Facebook's 'rate the debate dial' experiment drew just 2,000 people for the second leaders' debate, although a poll as the television event closed got 20,000 votes from users of the social networking site.
Although the much-hyped dial only managed what would seem to be a minimal audience through the debate, it did throw up some interesting data.
Again it was Liberal Democrats leader Nick Clegg that came out on top, not only picking up 48 per cent of the final vote, but also picking up the most positive feedback through his opening statement.
Bu it was Gordon Brown who picked up the biggest highs during the debate, with his answers on climate change, the pope and pensions enthusiastically received by users.
Faith and religion did not go down well with the Facebook audience at all, and Clegg's stance on terrorism gave him his low for the night.
Richard Allan, Director of European Public Policy at Facebook commented: "It's clear that the TV debates are an historic moment, but with 76 rules of engagement and broadcasters banned from showing the audience reaction, it's online where voters can express their opinion.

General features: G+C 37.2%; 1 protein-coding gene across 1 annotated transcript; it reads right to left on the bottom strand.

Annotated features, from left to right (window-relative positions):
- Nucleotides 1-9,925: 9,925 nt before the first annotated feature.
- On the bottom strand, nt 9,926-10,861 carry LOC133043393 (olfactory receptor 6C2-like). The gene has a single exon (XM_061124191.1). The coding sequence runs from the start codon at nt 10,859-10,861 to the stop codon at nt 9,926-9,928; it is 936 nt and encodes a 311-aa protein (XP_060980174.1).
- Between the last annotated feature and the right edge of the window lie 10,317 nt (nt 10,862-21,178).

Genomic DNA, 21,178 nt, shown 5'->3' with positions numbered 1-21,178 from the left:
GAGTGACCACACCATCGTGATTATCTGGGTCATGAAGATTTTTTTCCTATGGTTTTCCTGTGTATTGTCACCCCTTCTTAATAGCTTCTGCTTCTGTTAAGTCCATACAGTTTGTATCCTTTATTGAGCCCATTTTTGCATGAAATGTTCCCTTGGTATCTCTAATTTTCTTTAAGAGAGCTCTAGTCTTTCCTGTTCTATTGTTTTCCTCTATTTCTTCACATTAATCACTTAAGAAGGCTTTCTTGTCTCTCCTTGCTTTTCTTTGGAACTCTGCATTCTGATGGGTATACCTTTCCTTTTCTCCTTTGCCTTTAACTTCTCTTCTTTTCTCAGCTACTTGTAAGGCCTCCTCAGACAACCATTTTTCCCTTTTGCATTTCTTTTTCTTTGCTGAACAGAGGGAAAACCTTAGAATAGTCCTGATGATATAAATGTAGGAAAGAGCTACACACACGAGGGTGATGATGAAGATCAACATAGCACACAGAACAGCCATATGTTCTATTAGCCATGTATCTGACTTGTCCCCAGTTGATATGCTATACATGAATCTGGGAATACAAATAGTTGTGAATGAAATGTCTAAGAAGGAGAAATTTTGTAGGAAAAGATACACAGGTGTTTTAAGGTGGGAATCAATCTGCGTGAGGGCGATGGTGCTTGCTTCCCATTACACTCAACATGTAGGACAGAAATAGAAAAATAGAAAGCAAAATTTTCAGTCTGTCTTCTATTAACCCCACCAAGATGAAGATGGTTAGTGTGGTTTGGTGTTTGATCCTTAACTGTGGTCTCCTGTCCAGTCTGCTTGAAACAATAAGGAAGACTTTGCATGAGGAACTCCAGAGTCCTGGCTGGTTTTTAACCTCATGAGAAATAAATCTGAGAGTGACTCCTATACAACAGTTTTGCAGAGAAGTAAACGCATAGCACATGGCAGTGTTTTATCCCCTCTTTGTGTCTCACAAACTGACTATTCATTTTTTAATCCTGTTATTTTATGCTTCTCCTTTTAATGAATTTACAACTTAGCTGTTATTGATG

"Our dial test gave the power of opinion back to the public allowing them to say exactly if they liked what they are hearing in real time."
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Patrick Goss is the ex-Editor in Chief of TechRadar. Patrick was a passionate and experienced journalist, and he has been lucky enough to work on some of the finest online properties on the planet, building audiences everywhere and establishing himself at the forefront of digital content. After a long stint as the boss at TechRadar, Patrick has now moved on to a role with Apple, where he is the Managing Editor for the App Store in the UK.